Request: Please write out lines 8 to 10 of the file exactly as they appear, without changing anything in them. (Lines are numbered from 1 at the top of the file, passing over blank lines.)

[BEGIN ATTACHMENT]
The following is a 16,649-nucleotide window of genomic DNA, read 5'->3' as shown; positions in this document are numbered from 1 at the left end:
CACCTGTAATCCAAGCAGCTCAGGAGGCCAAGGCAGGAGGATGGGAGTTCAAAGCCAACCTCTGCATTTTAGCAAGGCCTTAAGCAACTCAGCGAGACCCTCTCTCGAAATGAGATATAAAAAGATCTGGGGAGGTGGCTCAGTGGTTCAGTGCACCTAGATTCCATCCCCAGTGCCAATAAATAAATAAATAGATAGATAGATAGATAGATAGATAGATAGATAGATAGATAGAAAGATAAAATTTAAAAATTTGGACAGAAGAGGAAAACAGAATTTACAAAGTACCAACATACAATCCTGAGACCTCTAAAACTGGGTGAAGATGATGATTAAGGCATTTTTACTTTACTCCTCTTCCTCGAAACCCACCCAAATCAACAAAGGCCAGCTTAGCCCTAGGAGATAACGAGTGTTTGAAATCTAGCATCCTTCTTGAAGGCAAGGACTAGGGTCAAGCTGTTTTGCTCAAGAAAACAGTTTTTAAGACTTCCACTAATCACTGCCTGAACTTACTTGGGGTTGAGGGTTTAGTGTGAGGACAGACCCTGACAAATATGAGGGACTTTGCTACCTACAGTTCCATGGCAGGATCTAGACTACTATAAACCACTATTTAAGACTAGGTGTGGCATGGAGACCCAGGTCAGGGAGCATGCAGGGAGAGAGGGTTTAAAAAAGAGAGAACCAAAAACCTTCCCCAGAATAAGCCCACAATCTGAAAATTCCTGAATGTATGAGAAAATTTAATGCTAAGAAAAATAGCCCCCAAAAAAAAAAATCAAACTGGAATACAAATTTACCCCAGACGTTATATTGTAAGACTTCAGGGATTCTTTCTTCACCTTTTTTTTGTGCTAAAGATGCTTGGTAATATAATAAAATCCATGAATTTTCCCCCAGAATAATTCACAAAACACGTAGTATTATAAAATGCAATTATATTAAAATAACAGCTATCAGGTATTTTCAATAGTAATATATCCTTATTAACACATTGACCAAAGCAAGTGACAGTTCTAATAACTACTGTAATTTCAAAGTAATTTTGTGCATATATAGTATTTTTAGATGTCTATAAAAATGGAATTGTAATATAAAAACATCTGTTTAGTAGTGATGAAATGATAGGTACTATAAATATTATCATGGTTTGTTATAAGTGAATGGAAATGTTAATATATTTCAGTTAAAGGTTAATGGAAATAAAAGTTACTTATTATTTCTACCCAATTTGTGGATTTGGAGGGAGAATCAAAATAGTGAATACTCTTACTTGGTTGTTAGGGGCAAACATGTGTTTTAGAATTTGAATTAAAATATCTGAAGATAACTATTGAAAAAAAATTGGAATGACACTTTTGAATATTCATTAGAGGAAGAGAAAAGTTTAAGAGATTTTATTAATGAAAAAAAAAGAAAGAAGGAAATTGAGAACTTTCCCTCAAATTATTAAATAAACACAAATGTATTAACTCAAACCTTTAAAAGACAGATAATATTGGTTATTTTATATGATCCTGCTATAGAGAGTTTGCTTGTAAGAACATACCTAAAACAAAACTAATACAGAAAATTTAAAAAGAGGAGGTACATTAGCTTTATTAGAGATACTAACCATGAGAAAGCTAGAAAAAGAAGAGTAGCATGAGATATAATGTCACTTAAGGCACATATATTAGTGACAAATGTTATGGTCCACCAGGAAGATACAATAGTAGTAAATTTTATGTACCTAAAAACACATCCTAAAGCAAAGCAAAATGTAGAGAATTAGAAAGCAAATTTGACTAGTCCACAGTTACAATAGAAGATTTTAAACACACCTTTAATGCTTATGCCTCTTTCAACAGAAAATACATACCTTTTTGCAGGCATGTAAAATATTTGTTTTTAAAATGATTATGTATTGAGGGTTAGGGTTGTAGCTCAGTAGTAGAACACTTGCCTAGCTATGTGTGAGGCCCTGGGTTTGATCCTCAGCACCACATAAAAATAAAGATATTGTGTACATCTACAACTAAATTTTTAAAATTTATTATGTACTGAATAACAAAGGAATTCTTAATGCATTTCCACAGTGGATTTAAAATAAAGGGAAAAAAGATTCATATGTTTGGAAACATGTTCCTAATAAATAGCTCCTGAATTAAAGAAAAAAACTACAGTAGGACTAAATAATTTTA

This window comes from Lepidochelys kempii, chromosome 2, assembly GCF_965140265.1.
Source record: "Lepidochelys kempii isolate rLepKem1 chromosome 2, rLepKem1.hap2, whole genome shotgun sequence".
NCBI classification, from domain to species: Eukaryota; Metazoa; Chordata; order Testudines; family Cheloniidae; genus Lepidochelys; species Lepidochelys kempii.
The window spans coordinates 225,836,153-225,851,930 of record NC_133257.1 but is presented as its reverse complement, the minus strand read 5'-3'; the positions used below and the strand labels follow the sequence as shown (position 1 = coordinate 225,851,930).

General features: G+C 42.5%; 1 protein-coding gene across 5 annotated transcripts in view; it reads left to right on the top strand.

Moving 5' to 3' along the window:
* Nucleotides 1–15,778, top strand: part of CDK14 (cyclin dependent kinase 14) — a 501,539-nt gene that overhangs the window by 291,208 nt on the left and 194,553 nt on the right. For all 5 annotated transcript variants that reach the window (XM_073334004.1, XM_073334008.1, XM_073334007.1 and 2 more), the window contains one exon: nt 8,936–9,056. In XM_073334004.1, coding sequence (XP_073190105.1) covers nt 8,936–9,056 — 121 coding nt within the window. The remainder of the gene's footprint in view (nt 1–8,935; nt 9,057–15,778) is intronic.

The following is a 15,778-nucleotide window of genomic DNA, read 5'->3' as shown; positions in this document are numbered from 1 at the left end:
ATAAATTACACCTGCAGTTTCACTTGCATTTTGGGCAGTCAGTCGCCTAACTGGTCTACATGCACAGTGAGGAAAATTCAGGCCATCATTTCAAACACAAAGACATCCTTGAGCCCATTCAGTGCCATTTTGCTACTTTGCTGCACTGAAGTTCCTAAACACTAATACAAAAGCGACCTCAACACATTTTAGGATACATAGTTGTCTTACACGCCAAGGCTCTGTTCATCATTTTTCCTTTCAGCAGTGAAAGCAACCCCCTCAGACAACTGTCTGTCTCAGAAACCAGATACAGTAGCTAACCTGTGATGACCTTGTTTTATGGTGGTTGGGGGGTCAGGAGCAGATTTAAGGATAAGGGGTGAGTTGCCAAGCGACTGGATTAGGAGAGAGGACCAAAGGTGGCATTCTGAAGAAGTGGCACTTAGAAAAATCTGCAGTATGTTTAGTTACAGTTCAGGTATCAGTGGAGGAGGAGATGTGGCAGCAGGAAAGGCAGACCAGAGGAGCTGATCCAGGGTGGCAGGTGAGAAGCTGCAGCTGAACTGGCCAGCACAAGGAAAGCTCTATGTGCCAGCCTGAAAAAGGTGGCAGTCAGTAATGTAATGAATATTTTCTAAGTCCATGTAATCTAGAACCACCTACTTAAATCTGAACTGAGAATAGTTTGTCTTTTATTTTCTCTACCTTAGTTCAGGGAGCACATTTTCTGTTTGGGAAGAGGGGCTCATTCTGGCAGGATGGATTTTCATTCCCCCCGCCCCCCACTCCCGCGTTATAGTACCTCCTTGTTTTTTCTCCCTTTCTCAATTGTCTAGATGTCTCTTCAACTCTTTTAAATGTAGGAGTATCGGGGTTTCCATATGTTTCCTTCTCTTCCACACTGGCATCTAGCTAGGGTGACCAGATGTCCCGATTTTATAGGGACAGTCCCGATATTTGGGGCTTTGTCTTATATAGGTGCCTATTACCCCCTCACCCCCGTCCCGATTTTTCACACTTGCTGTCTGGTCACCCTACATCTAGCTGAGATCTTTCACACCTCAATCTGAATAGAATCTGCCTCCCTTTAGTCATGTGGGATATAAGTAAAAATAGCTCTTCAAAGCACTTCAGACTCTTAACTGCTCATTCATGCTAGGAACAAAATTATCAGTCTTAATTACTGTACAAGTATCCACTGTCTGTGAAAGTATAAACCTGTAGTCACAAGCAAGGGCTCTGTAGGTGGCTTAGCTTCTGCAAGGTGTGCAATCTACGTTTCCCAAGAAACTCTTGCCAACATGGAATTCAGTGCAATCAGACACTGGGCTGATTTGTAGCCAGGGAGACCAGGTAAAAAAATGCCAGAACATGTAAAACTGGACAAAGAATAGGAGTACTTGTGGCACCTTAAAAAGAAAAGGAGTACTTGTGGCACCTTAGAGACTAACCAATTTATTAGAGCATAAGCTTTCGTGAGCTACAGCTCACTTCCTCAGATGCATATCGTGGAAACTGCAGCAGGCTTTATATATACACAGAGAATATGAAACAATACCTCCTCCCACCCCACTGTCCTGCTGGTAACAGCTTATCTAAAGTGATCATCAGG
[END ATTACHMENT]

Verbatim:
Moving 5' to 3' along the window:
* Nucleotides 1–15,778, top strand: part of CDK14 (cyclin dependent kinase 14) — a 501,539-nt gene that overhangs the window by 291,208 nt on the left and 194,553 nt on the right. For all 5 annotated transcript variants that reach the window (XM_073334004.1, XM_073334008.1, XM_073334007.1 and 2 more), the window contains one exon: nt 8,936–9,056. In XM_073334004.1, coding sequence (XP_073190105.1) covers nt 8,936–9,056 — 121 coding nt within the window. The remainder of the gene's footprint in view (nt 1–8,935; nt 9,057–15,778) is intronic.

The following is a 15,778-nucleotide window of genomic DNA, read 5'->3' as shown; positions in this document are numbered from 1 at the left end: